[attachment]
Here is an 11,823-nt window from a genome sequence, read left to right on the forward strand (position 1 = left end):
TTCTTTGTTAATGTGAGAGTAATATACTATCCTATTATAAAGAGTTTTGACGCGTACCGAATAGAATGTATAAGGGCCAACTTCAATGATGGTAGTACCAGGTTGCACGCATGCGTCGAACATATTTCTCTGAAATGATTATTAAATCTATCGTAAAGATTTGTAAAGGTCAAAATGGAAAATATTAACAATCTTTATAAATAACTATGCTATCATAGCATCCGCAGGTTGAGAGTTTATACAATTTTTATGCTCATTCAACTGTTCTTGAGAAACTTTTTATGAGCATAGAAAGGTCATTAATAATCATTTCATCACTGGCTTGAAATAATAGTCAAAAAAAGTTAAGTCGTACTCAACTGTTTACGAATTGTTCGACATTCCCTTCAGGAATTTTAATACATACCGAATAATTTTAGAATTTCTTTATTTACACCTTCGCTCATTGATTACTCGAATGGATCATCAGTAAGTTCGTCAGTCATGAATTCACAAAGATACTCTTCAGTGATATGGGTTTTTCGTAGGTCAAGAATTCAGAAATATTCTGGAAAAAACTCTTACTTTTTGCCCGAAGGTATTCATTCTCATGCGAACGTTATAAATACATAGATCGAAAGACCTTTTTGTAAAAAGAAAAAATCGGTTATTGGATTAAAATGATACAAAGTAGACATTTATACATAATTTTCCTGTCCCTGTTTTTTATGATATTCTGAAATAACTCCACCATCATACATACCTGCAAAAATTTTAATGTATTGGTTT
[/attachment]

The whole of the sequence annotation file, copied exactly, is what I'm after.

Here is an 11,823-nt window from a genome sequence, read left to right on the forward strand (position 1 = left end):
TTCTTTGTTAATGTGAGAGTAATATACTATCCTATTATAAAGAGTTTTGACGCGTACCGAATAGAATGTATAAGGGCCAACTTCAATGATGGTAGTACCAGGTTGCACGCATGCGTCGAACATATTTCTCTGAAATGATTATTAAATCTATCGTAAAGATTTGTAAAGGTCAAAATGGAAAATATTAACAATCTTTATAAATAACTATGCTATCATAGCATCCGCAGGTTGAGAGTTTATACAATTTTTATGCTCATTCAACTGTTCTTGAGAAACTTTTTATGAGCATAGAAAGGTCATTAATAATCATTTCATCACTGGCTTGAAATAATAGTCAAAAAAAGTTAAGTCGTACTCAACTGTTTACGAATTGTTCGACATTCCCTTCAGGAATTTTAATACATACCGAATAATTTTAGAATTTCTTTATTTACACCTTCGCTCATTGATTACTCGAATGGATCATCAGTAAGTTCGTCAGTCATGAATTCACAAAGATACTCTTCAGTGATATGGGTTTTTCGTAGGTCAAGAATTCAGAAATATTCTGGAAAAAACTCTTACTTTTTGCCCGAAGGTATTCATTCTCATGCGAACGTTATAAATACATAGATCGAAAGACCTTTTTGTAAAAAGAAAAAATCGGTTATTGGATTAAAATGATACAAAGTAGACATTTATACATAATTTTCCTGTCCCTGTTTTTTATGATATTCTGAAATAACTCCACCATCATACATACCTGCAAAAATTTTAATGTATTGGTTT